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Help children plant a garden, and harvest their appreciation for the wonders of our natural world. From the first stage of seed selection, on through planting and tending to the garden, children develop a sense of pride and responsibility. They may also learn about math, writing, reading and science –
with your help!
Whether you’re a parent or early childhood professional, take children to libraries and local greenhouses to find out what to plant and how to take care of it. Or have children ask family, friends and neighbors about their gardening experiences. One discovery will lead to another. You don’t necessarily need a green thumb to reap the rewards!
Gardening is a great activity for learning, whether you’re in an urban or rural area. It’s also a good way to involve parents and the whole school or community. You may put out a flyer or newsletter, and hold a meeting to discuss sharing responsibilities. Parents or local organizations may even contribute soil or fertilizer to the project.
Decide whether you want to plant a square-foot garden, raised garden, or a conventional garden with rows, or a container garden made from empty mil cartons or flower pots. A garden need not be extensive or have dozens of kinds of plants. A barrel, a window box, or cut-in-half gallon jug will do nicely for a planter.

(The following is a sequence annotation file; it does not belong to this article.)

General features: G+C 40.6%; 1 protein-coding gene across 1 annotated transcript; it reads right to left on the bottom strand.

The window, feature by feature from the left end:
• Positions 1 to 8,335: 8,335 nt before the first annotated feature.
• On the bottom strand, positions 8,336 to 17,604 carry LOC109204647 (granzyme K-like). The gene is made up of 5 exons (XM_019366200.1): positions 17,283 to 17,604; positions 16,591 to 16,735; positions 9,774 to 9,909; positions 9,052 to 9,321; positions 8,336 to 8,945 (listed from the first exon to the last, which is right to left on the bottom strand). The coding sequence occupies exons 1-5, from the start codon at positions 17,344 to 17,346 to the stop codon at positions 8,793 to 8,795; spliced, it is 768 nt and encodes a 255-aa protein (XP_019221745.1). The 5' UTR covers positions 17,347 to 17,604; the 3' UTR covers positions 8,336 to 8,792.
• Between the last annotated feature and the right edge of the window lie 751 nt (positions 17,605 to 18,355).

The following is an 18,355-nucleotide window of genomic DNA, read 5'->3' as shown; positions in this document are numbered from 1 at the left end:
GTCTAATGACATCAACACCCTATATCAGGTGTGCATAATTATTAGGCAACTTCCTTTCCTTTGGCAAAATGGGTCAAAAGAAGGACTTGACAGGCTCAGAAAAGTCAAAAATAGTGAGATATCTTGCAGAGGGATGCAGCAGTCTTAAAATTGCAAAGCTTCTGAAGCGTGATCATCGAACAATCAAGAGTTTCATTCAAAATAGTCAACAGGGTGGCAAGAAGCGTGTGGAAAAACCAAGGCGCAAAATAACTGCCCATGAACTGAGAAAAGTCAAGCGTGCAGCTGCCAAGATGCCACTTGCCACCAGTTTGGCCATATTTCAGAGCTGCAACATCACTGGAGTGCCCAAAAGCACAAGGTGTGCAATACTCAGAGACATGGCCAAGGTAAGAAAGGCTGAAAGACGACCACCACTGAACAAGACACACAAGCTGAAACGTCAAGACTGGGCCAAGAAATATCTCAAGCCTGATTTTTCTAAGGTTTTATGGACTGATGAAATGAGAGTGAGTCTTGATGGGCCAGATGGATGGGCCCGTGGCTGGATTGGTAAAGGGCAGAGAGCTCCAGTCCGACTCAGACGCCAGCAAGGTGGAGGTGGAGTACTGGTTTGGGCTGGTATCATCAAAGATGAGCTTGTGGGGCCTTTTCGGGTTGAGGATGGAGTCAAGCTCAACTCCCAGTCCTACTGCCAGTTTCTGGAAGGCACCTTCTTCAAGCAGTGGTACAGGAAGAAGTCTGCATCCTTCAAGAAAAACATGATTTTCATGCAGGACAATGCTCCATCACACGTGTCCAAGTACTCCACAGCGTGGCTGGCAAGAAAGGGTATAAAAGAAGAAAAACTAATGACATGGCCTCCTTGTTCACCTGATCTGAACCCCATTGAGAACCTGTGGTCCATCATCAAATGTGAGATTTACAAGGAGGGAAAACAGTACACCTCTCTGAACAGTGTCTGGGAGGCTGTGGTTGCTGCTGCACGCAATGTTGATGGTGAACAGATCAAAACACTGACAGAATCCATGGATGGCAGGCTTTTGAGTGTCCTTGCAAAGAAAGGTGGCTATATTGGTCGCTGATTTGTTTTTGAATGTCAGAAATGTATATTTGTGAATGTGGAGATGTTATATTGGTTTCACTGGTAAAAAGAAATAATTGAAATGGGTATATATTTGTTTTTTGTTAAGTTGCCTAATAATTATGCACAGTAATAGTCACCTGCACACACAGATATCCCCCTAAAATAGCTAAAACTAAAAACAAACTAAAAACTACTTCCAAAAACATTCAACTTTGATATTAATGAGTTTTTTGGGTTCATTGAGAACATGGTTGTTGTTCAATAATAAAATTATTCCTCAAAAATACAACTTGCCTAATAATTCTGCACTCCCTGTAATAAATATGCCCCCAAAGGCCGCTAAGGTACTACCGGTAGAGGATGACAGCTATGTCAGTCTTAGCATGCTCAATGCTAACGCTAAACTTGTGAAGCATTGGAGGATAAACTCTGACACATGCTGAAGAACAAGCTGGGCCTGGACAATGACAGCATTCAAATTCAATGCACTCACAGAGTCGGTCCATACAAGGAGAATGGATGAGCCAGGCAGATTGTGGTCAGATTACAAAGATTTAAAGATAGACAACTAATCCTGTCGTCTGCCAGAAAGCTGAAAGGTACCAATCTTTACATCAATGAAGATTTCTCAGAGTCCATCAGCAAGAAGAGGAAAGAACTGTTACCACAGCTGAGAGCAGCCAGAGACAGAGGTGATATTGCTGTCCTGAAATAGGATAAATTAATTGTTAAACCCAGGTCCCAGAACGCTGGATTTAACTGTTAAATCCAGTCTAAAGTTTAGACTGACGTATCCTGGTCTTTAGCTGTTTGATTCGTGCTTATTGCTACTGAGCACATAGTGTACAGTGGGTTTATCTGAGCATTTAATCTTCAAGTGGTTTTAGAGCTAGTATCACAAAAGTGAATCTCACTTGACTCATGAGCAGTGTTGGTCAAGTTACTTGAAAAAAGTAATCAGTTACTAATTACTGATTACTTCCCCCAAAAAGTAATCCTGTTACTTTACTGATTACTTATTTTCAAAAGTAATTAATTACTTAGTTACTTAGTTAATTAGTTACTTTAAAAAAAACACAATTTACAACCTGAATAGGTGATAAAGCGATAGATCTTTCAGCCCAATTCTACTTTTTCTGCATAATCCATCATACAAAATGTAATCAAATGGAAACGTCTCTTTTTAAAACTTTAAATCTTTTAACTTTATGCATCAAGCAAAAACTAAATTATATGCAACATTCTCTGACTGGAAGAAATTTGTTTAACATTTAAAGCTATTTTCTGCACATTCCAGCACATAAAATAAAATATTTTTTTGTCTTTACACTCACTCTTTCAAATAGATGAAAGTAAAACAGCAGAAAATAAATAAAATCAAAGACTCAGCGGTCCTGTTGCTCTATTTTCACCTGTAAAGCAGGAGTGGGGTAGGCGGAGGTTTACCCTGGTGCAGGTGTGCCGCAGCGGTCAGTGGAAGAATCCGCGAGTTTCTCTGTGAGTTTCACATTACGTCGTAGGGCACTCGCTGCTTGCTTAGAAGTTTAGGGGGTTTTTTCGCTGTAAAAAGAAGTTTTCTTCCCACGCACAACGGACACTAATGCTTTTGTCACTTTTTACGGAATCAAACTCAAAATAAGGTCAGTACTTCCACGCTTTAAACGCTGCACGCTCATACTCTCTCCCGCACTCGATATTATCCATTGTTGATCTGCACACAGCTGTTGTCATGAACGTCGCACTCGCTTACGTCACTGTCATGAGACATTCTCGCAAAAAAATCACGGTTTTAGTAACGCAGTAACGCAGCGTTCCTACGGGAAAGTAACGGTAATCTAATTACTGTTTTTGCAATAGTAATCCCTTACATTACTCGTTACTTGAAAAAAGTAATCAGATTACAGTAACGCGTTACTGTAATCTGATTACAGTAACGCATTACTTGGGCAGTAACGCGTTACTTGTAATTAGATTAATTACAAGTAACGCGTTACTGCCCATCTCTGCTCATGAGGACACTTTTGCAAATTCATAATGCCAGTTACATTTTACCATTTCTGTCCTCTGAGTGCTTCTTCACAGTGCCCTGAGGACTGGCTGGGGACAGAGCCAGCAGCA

Whichever type of garden you choose, consider the climate and growing season before planting. Use sturdy, well-made tools and equipment. Shovels and hoes with short handles are easier for children to use than full-size tools. Adapt projects to adult’s level of experience and children’s ages.
Gardening is one way for children to learn through meaningful activities. The lessons children learn by “digging into” gardening will make for cherished memories of learning with adults. You’ll watch children’s sense of pride and accomplishment – along with your garden - grow!
Posted with permission from The National Association for the Education of Young Children.